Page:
Anyhow, living through the Great Depression made quite an impact on Dad’s mom. She would go out of her way to buy the wilting head of lettuce at the grocery store because it was “on special”, but two minutes later she was paying my tuition at a private, all girls high school, or writing a check for $15,000 for my first car when I turned 16. (I still have that check…)
We would go to a restaurant and Grandma would insist on not leaving a tip because she was stingy like that, so Mom and Dad would make me or my brother sneak back to the table after we all got up…and drop a few bucks. But two minutes later, she was cutting a check for the five of us to travel across Europe by rail for two weeks. She was stingy. But she was a giver. And then it hit me: (and only very recently..while lunching with one of my favorite mamas) I, too, am a stingy giver. I love to give to others. I love picking out things for a girlfriends’ birthday, or a baby shower or something, but I do not enjoy spending money on myself…not on everyday items. Shopping for new clothes drives me insane. All I can think about is how much money this is costing me. But about this time last year when I was still riding the gravy train, I treated myself to a brand new, gorgeous timepiece (when you spend more than $1,000, they stop calling them watches) and didn’t feel a lick of guilt. It was my gift to me for turning 35. Where was this all coming from? Who knows…but I can tell you that when I check the time now, I feel pretty dumb. Same goes with the $250 Fendi sunglasses I bought during a girls’ weekend in Vegas a few years back. I feel like an idiot when I whip those out after a trip to the grocery store where I paid with my state-issued unemployment benefits debit card. I get it. I really do.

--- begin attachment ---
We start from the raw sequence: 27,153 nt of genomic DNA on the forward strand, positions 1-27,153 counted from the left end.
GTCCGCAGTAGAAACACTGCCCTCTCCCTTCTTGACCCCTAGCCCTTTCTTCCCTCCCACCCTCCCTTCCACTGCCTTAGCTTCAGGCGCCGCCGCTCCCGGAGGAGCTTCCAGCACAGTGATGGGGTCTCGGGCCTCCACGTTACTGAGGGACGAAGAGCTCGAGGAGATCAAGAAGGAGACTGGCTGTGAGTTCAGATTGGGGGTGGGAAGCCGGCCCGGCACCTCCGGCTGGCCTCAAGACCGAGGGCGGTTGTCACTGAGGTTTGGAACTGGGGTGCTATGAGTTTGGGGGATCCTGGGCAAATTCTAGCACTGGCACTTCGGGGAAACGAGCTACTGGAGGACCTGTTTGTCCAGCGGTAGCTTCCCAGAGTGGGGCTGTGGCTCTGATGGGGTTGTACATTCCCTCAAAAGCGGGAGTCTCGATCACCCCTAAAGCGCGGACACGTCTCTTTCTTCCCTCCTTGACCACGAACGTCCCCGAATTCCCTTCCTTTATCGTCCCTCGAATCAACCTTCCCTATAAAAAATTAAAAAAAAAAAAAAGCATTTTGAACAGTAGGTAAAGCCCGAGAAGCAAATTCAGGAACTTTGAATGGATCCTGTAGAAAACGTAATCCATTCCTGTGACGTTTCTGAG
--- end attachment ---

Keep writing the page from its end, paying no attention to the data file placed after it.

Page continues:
They say behind every dark cloud is a silver lining. I hope the silver lining in this whole economic meltdown is a wake-up call. In many ways it came too late for me, but many others will be able to benefit from my financial mistakes and those of millions of other Americans.
I think I have money issues. Do I?
It’s going to be very helpful to me to sort through this financial mess in my brain.
—Despite all of this, I am quite proud to call myself a stingy giver.